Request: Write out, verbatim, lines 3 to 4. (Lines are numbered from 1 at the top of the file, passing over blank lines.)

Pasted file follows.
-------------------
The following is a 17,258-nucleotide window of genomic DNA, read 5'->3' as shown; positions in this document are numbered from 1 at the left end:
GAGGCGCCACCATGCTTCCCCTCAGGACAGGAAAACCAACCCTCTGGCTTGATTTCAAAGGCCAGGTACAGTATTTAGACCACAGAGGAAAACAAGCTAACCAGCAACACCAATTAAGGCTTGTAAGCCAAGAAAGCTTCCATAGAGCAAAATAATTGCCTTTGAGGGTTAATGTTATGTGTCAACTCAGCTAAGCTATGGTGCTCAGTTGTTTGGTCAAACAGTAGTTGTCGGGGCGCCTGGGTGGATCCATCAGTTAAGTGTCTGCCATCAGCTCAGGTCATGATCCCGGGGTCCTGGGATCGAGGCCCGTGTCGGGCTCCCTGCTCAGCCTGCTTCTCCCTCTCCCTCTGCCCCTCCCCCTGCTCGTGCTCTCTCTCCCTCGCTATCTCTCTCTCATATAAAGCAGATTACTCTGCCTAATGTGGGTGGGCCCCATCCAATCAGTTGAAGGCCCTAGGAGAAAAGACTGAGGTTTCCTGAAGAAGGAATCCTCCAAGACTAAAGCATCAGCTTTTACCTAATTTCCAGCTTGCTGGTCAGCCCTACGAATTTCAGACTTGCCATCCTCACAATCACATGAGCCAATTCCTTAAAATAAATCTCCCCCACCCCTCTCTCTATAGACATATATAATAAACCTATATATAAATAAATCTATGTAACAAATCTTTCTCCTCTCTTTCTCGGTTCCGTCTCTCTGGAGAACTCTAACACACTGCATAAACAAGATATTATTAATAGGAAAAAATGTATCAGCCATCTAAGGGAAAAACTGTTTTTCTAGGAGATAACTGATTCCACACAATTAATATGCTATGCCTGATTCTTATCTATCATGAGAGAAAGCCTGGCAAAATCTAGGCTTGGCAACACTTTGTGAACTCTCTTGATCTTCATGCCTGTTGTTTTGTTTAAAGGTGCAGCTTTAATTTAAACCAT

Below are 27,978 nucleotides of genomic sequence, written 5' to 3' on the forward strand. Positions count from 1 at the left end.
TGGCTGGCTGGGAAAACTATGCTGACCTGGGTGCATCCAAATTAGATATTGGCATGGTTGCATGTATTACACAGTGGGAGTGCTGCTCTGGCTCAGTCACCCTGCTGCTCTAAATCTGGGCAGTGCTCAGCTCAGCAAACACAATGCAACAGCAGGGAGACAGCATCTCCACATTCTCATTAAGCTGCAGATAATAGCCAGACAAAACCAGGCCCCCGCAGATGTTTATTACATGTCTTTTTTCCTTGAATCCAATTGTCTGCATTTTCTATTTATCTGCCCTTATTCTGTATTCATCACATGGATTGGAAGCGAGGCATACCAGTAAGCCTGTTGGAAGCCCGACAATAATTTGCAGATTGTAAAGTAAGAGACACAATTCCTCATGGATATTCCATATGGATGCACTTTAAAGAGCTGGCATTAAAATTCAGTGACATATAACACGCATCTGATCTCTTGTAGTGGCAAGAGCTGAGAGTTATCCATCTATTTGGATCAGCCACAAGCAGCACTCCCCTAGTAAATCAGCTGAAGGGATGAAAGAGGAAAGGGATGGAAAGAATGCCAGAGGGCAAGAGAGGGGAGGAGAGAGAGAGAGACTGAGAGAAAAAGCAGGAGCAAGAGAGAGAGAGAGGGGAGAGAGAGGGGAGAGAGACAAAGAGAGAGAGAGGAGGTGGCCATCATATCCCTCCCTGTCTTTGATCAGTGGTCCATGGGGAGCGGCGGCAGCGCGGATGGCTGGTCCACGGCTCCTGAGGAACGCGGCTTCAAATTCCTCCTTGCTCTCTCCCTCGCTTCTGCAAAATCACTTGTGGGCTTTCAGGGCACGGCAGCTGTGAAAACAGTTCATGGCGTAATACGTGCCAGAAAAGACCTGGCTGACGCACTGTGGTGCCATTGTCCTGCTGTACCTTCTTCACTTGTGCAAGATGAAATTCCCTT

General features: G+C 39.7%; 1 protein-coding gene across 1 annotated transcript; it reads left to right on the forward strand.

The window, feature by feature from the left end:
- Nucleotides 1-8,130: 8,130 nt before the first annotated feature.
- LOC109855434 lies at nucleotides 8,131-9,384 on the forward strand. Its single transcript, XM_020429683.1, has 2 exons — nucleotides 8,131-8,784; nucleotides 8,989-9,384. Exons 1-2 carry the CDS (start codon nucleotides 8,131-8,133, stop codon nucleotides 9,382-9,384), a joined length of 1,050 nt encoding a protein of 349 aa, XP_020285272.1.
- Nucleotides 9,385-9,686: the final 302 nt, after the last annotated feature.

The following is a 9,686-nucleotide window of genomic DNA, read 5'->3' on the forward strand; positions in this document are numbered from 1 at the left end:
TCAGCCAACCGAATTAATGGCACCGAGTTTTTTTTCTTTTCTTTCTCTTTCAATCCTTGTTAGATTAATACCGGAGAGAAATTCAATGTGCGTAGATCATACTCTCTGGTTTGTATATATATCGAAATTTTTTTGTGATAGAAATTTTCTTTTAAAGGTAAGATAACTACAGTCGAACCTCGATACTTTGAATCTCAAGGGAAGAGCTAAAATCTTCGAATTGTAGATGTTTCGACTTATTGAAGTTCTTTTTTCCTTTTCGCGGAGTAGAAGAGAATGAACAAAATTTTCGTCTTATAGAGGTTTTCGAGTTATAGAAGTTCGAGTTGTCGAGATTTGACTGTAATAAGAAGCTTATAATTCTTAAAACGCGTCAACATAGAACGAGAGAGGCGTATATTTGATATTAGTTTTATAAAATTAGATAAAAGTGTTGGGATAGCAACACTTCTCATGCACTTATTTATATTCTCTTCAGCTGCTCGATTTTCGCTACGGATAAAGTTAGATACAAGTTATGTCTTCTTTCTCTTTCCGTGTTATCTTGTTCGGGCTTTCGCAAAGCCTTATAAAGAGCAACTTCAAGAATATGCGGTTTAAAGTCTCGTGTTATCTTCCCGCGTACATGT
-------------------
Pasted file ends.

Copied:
Below are 27,978 nucleotides of genomic sequence, written 5' to 3' on the forward strand. Positions count from 1 at the left end.
TGGCTGGCTGGGAAAACTATGCTGACCTGGGTGCATCCAAATTAGATATTGGCATGGTTGCATGTATTACACAGTGGGAGTGCTGCTCTGGCTCAGTCACCCTGCTGCTCTAAATCTGGGCAGTGCTCAGCTCAGCAAACACAATGCAACAGCAGGGAGACAGCATCTCCACATTCTCATTAAGCTGCAGATAATAGCCAGACAAAACCAGGCCCCCGCAGATGTTTATTACATGTCTTTTTTCCTTGAATCCAATTGTCTGCATTTTCTATTTATCTGCCCTTATTCTGTATTCATCACATGGATTGGAAGCGAGGCATACCAGTAAGCCTGTTGGAAGCCCGACAATAATTTGCAGATTGTAAAGTAAGAGACACAATTCCTCATGGATATTCCATATGGATGCACTTTAAAGAGCTGGCATTAAAATTCAGTGACATATAACACGCATCTGATCTCTTGTAGTGGCAAGAGCTGAGAGTTATCCATCTATTTGGATCAGCCACAAGCAGCACTCCCCTAGTAAATCAGCTGAAGGGATGAAAGAGGAAAGGGATGGAAAGAATGCCAGAGGGCAAGAGAGGGGAGGAGAGAGAGAGAGACTGAGAGAAAAAGCAGGAGCAAGAGAGAGAGAGAGGGGAGAGAGAGGGGAGAGAGACAAAGAGAGAGAGAGGAGGTGGCCATCATATCCCTCCCTGTCTTTGATCAGTGGTCCATGGGGAGCGGCGGCAGCGCGGATGGCTGGTCCACGGCTCCTGAGGAACGCGGCTTCAAATTCCTCCTTGCTCTCTCCCTCGCTTCTGCAAAATCACTTGTGGGCTTTCAGGGCACGGCAGCTGTGAAAACAGTTCATGGCGTAATACGTGCCAGAAAAGACCTGGCTGACGCACTGTGGTGCCATTGTCCTGCTGTACCTTCTTCACTTGTGCAAGATGAAATTCCCTT